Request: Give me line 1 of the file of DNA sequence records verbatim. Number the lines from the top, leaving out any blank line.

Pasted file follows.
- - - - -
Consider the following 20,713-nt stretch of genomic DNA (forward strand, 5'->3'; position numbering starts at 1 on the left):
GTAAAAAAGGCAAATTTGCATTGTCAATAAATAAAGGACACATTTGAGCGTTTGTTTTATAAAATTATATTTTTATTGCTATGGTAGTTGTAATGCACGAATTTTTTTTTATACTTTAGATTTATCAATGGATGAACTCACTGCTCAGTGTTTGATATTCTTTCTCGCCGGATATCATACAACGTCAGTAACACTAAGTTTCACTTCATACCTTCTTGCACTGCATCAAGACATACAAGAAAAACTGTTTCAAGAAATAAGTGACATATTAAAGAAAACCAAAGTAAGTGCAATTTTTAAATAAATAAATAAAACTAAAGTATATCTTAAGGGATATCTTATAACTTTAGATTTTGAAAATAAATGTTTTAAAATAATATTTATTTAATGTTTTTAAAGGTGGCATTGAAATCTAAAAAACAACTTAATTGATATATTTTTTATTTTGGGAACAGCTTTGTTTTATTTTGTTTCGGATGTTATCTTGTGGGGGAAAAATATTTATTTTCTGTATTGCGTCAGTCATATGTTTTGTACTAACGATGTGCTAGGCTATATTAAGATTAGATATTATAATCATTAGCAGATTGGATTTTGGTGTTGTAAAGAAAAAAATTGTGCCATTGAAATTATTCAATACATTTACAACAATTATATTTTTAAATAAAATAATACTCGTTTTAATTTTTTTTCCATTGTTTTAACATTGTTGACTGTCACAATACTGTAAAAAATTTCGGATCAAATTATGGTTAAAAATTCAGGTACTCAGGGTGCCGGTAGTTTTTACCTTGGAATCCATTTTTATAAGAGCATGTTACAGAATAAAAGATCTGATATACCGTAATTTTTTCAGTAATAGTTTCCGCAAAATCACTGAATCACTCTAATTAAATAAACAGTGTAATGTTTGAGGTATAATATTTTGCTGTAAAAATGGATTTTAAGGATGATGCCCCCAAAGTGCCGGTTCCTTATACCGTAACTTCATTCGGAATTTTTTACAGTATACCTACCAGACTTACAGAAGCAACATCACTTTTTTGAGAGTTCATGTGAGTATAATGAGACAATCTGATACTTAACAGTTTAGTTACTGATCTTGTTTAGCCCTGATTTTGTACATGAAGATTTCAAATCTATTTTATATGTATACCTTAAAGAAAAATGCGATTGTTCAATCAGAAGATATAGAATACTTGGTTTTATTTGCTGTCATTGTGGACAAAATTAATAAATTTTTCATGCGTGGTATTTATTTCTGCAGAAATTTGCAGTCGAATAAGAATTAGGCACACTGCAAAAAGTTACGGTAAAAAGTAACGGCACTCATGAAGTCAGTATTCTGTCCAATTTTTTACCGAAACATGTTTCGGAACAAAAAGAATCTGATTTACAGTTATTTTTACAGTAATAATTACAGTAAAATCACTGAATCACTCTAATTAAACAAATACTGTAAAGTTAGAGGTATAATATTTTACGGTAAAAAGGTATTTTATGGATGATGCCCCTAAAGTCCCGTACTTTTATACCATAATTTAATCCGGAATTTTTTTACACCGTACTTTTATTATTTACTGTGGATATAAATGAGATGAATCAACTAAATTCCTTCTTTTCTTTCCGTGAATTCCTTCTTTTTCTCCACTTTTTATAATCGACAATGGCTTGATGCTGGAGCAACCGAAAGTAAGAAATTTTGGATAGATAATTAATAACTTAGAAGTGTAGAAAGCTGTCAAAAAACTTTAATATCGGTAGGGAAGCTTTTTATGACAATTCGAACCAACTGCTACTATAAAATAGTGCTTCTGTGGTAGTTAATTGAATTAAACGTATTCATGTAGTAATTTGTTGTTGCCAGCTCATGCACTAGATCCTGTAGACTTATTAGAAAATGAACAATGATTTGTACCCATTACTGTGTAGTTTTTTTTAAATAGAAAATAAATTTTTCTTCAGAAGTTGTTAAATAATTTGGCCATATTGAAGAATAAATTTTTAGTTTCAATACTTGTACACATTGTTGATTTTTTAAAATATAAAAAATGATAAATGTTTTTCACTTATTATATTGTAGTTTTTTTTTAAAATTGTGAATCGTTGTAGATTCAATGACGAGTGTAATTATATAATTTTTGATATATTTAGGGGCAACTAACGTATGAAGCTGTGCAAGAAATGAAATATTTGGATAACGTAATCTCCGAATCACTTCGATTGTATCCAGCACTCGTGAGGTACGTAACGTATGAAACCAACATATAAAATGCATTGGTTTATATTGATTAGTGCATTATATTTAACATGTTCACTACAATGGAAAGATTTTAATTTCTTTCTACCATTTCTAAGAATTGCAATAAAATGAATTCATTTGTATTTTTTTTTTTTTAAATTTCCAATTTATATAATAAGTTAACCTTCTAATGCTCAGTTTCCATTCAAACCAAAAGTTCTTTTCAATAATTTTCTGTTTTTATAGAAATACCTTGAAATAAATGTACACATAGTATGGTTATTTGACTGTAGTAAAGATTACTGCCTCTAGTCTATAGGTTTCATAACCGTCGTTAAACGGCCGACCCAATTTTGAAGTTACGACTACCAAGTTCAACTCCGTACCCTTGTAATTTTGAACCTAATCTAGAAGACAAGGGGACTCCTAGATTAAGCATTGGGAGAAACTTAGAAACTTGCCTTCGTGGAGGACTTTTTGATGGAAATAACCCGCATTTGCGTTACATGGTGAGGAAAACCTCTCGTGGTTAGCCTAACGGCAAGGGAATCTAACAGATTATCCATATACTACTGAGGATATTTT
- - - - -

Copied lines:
Consider the following 20,713-nt stretch of genomic DNA (forward strand, 5'->3'; position numbering starts at 1 on the left):